Let’s start with my monthly salary
“I’d like to live as a poor man with lots of money.” —Pablo Picasso
I get paid $1545 after taxes on the 1st of every month. That’s my salary for working at the university, and being a graduate teaching assistant. Over 12 months that comes out to about $18,540.
For a single person, that places me about $7,000 above the federal poverty line of $11,490. You’d think I live a pretty comfortable, financially solvent life. And for the most part, I do.
I’m not in poverty. I never go hungry for long. I’m afforded incredible learning and writing opportunities. I can pay for shelter without any concerns. I’m lucky not to have any dependents or pets. I’m not on the brink of losing this consistency of life.
A tight monthly budget, but positive
Here’s what my monthly budget looks like:
Paycheck: $1,545 per month
Rent: -$550 (Housing in Iowa City is surprisingly expensive. This price bundles Internet/Cable, as well).
Utilities: -$50 (Varies month-to-month, but on average…).
Student fees/tuition: -$346 ($1251 per semester (x2), and then summer tuition (not covered) at $1650 for 3 credits — all divided by 12).
Food: -$400 (working to lower this, but in the past…)
Gas: -$5 (I don’t drive, but occasionally I give friends money to carpool with them)
Total costs: $1,351 per month
Partial budget: $194 per month
Notice that within this budget, entertainment, travel, and car expenses are not present. It’s difficult to approximate how much I spend on entertainment (going out to movies, playing pool, or bowling), but I’d say it averages about $10-20 per month.
Because I sold my car, I no longer have registration, titling, gas, insurance, maintenance, or car loan payments. Although, flights still happen and those cost about $300-400 round-trip. I fly about once or twice a year nowadays. Conservatively, that’s about $600 per year, or $50 per month. Subtracting these costs, and the following is my total budget:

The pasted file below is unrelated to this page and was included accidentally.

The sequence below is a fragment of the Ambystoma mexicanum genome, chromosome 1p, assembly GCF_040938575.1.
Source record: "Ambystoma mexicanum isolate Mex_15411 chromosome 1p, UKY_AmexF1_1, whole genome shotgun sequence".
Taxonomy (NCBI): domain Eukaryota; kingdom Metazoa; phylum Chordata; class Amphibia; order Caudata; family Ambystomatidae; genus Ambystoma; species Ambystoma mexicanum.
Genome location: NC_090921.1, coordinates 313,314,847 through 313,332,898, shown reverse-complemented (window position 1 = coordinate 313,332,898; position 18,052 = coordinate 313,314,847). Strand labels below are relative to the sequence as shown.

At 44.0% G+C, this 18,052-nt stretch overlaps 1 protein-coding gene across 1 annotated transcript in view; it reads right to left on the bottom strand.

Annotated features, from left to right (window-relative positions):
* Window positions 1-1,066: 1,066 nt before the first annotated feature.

Total budget: $124 per month.
If I stay within this budget and repeat it monthly, I can save about $1,488 per year. But that’s only if there are no other fees, expenses, or emergencies. For instance, my computer is hugely important to my business, job, and schooling; if that were to fail, I’d be in deep trouble. A single incident could wipe away my savings for a year.
Settling into the low-income lifestyle
While I might not be in poverty, I lead a low-income lifestyle with little room for error. Now that I’m no longer in massive student loan debt, my monthly budgets are real and accurate — not manipulated artificially by financial aid. When I run out of money, it’s gone — there’s no reserve ready.
As I paid off my student loans and stopped withdrawing additional credit, I developed and settled into a low-income lifestyle. It’s one without exotic vacations, weekend getaways, cars, fancy dinners out, and the latest gadgets.
Now, I hold onto things longer, avoid purchases, and cook at home whenever possible. But it took me a while to adjust down — to slow down, really. I’ve said this before, but debt fostered an illusion of success that I felt compelled to uphold and continue. I wanted to show people that I could “afford” to treat, spend, and enjoy. Unfortunately, it was all a mirage. I was swimming in debt and stress.
Reflecting on the pros and cons
1. No more debt (or very little)
I no longer take out student loans to cushion my budget. Every month I do have revolving credit from regular purchases, but my balance is paid in full each statement period.
2. Support from family and friends, community